Updated: January 10, 2020 7:33:37 am
As protests continue across the country over the Citizenship (Amendment) Act (CAA) and proposed all-India National Register of Citizens (NRC), latest crime data on violent protests suggest that until at least 2018 compared with 2017, public concerns were become more about economic issues than about politics.
According to the 2018 crime report of the National Crime Records Bureau (NCRB), while riot cases due to communal, political, agrarian and student issues declined over 2017, riots arising out of industrial and water disputes rose sharply.
The data show that riot cases over industrial disputes rose almost 2.5 times in 2018 as compared to 2017. Similarly, water disputes led to almost twice as many as riot cases as they precipitated in 2017.
In 2018, 76,851 cases were registered under the category “Offences against Public Tranquillity”. This was a decline from 2017 which saw 78,051 such cases. Almost 90% of all such offences were associated with rioting while the rest were under “Unlawful Assembly” (popularly known as Section 144).
The data come amid an economic slowdown and a recurring water crisis in rural belts. “It is difficult to explain this without juxtaposing corresponding socio-economic data from various regions. But yes, it is generally seen that stressed sectors see more law and order issues. In 2016 there was a massive spike in agrarian riots which had a backdrop of farm crisis,” a Home Ministry official said.
According to the NCRB report, industrial riots rose from 178 in 2017 to 440 in 2018. Water dispute riots rose from 432 in 2017 to 838 in 2018.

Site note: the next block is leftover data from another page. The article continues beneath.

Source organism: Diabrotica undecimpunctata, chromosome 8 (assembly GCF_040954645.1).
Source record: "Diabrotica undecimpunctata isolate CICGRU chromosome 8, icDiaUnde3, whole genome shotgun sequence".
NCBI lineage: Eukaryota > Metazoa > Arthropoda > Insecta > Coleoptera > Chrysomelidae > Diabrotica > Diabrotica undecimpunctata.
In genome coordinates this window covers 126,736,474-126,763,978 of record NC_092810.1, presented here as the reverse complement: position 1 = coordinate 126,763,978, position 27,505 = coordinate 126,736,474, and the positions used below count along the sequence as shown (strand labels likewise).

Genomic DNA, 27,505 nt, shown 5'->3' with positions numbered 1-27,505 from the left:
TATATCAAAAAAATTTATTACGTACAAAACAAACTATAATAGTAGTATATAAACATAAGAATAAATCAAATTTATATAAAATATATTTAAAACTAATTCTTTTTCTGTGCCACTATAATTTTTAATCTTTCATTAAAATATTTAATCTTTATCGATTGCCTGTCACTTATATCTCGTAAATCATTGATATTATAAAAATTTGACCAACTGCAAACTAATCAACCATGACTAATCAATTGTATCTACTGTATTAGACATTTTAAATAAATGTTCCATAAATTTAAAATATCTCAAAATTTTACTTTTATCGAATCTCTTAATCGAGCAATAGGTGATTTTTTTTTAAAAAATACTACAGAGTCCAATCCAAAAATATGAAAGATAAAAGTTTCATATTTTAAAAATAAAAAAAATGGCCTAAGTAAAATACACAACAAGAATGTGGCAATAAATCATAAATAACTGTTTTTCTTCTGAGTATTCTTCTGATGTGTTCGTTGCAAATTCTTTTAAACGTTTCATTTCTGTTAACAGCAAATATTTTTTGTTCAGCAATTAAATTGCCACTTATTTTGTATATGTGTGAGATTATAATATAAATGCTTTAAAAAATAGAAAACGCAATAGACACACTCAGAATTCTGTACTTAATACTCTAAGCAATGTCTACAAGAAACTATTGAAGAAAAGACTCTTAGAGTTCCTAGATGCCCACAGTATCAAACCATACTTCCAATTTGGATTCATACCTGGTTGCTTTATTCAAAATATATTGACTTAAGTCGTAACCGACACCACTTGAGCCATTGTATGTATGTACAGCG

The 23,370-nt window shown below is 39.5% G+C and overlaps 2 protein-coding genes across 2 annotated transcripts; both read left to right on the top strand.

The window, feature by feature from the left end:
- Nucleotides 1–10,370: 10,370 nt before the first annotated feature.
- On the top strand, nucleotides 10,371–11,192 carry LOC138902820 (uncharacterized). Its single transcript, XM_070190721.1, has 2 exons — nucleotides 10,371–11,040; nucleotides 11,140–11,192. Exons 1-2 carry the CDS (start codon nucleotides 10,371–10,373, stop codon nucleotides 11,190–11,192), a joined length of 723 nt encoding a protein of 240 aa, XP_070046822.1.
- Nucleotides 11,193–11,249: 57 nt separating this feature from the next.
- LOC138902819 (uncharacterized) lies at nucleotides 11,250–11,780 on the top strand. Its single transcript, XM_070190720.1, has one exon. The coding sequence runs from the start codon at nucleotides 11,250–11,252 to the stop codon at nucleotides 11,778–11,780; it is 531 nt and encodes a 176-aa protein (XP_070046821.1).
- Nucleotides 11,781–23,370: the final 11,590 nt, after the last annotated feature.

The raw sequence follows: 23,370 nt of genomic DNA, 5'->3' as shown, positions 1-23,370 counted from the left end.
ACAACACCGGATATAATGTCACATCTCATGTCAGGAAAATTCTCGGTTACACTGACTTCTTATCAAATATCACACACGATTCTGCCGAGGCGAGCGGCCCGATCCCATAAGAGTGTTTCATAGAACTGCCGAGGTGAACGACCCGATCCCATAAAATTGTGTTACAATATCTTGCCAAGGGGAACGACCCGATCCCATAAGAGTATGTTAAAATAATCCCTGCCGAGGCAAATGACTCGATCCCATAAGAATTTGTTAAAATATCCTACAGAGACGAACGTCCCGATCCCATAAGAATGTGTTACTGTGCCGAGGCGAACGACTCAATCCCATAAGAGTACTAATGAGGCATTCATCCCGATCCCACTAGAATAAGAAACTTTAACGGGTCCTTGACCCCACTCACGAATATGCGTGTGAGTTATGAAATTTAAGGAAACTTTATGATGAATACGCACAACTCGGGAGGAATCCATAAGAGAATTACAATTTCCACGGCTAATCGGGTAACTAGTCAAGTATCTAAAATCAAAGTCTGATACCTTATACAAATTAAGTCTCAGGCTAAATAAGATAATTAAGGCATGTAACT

Compare this with riots for other reasons such as communal, students agitation, political and agrarian. According to the NCRB, political riots fell by almost 25% in 2018 over 2017. Communal riots fell by almost 30% in the same period. Caste conflicts too declined by almost 20%. Student conflicts marginally fell by about 10%, while agrarian riots recorded a decline of over 35%.
Even riot cases arising out of land disputes, which are among the prime reasons for riots between groups, have recorded a decline of around 4% in 2018 over 2017. Cases of rioting during “andolan/morcha” too have registered a decline of 25%.
While cases of communal riots are down, cases of attempts at inciting passions and stoking hatred have risen. The data show offences promoting enmity different groups have been constantly rising and have in fact more than doubled over 2016. As many as 478 such cases were registered by police across the country in 2016. It rose to 958 in 2017 and 1,114 in 2018.
Riots perpetrated by vigilante groups have also been recorded by NCRB this time. However, it shows either poor recording of such crimes or poor furnishing and categorisation of such data by State Crime Records Bureaus. The data show only two cases of rioting by vigilante groups registered in 2017 and four in 2018. It should be noted that NCRB figures are based on state police FIRs which record only the most heinous offence.
For example, if a vigilante group engages in rioting and it leads to a death, the case would be counted as one of murder and not of rioting.
In another aspect related to rioting, offences under the Prevention of Damage to Public Property Act have seen a decline of over 10%. The Act has been talked about a lot of late during the CAA-NRC protests after the UP government sent notices to protestors for recovering damages to public property. A total of 7,910 cases were registered under this Act in 2017. This declined to 7,127 in 2018.
State-wise data show that it is not the first time that Uttar Pradesh has cracked down hard on rioters. In 2018, UP topped the charts for offences under the Act. As many as 2,388 offences were registered by UP under the Act, followed by Tamil Nadu (2230) and Haryana (415).2017, too, UP was among the top two states, behind only Haryana. While UP registered 1,933 cases under the Act in 2017, Haryana registered 2,562. Tamil Nadu was not far behind UP, with 1,790.
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